Friday, 28 June 2013

Weekend Wishlist: Hello Kitty Moxi Roller Skates

I remember when I first started roller derby, I was signing up to every single roller derby boot camp that I could. My favourite by far was one held in Birmingham with both Estro Jen and Bonnie D. Stroir in 2009. Ever since that weekend I have loved both skaters, particularly Estro Jen.

She could do things on skates that I wouldn't even attempt when both my feet were planted fimrly on the ground. I never really take the time to think about people who I think are good role models but she is someone who I really admire and respect.

Not only is she an incredibly talented skater, but a brilliant business woman, and shows a great attitude towards life too. She owns the company Moxi who has recently collaborated with Hello Kitty and they have come up with these beautiful skates. That definitely makes a great role model in my eyes! If anyone is feeling flash with their money then I definitely wouldn't turn a pair of these down!

Hello Kitty Moxi Skate

Hello Kitty Wheel

Photo belongs to:

Photo belongs to:

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Thursday, 27 June 2013

♥ Cute Korea: La Vie En Rose Cafe, Seomyeon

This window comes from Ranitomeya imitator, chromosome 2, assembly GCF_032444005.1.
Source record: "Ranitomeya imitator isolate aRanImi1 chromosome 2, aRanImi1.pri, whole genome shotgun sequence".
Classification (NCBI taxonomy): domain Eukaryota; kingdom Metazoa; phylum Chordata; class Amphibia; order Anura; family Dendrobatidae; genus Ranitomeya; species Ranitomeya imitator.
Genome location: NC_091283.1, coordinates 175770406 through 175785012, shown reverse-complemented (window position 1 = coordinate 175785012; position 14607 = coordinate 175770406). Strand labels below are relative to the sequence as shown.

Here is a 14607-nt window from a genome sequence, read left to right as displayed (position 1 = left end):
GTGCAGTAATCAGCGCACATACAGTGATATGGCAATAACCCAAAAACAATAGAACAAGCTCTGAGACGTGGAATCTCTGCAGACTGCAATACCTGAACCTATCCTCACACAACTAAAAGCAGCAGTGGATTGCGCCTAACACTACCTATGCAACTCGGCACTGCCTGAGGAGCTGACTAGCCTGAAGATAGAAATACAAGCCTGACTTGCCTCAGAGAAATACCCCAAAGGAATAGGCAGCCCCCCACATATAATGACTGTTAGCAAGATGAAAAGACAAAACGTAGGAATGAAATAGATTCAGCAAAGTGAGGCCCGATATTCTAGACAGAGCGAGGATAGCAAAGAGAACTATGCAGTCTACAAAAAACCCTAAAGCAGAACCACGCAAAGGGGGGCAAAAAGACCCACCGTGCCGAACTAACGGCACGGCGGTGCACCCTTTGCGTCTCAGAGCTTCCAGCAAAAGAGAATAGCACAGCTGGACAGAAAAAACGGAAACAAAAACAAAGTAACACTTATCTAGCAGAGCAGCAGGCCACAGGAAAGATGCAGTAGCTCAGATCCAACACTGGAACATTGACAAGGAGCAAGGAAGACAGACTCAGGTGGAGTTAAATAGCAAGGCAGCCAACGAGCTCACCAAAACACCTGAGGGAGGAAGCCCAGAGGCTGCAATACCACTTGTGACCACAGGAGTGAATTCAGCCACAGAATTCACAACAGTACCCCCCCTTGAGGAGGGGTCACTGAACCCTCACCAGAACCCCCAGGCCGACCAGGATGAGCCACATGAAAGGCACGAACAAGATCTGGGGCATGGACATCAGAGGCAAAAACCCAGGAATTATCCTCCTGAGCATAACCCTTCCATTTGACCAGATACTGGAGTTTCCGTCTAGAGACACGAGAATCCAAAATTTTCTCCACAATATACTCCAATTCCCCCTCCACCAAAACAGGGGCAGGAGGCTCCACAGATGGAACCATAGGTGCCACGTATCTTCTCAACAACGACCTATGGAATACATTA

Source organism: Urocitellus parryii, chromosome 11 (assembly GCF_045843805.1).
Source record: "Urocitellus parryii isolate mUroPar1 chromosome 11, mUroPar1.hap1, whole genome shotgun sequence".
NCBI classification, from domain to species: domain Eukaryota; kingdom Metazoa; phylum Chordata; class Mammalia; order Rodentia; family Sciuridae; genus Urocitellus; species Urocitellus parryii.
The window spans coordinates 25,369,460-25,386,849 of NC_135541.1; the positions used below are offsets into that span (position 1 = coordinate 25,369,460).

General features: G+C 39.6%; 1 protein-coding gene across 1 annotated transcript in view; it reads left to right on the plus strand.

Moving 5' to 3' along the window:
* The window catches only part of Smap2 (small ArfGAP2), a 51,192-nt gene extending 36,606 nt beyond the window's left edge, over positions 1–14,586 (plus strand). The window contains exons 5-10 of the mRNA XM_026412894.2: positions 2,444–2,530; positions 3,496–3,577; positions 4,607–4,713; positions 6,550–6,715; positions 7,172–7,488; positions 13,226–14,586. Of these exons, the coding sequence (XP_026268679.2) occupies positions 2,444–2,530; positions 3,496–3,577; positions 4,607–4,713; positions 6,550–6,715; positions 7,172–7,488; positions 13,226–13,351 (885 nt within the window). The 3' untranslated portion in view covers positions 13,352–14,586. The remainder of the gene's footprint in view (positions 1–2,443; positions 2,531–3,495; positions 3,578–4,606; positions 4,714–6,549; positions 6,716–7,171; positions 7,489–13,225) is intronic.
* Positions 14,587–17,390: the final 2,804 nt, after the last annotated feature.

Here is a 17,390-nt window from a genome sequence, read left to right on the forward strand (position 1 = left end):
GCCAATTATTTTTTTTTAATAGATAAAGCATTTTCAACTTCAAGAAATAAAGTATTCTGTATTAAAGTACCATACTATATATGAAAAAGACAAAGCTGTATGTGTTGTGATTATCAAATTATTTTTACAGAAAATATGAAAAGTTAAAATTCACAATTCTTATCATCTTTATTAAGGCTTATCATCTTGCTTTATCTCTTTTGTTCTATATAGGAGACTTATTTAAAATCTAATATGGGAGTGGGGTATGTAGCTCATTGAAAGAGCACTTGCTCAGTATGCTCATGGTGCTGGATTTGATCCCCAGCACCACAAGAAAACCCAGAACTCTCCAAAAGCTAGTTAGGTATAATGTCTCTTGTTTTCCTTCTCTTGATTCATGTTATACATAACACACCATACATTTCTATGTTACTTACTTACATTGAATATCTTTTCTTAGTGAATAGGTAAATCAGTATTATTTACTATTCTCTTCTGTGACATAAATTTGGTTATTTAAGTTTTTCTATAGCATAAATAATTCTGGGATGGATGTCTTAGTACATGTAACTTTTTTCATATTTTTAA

Somehow Seomyeon's cafe street has gone unknown to me for a year and a half of living in Korea, and it's only when someone recommended going to La Vie En Rose that I discovered it. That was partially a mistake because I got confused with the directions, but there were so many cafe bars up there that look amazing. I will have to explore more.

La Vie En Rose had been to me as a Princess Cafe. I expected everything to be pink, that I'd be handed a crown as soon as I walked in and that all of the chairs might be shaped like thrones, but that was far from the reality. The reality was that it's more of a princess garden, the walls are painted a subtle green, the floor's got dark tiles and there is a huge pond smack bang in the middle of the cafe. You can imagine Aurora walking through it and singing with a trail of birds flying behind her. Even better, it reminded me of my Grandma's back garden which was a magical place to get lost in on sunny afternoons when I was little.

My favorite thing about the cafe was the vast array of chairs in the place. I almost felt like Paul Rudd in Knocked Up when they go on their trip to Vegas and he has all of the different chairs in the hotel room lined up. We settled for a bit of a retro arm chair right next to the window so we could watch the world go by as we drank and listened to the water.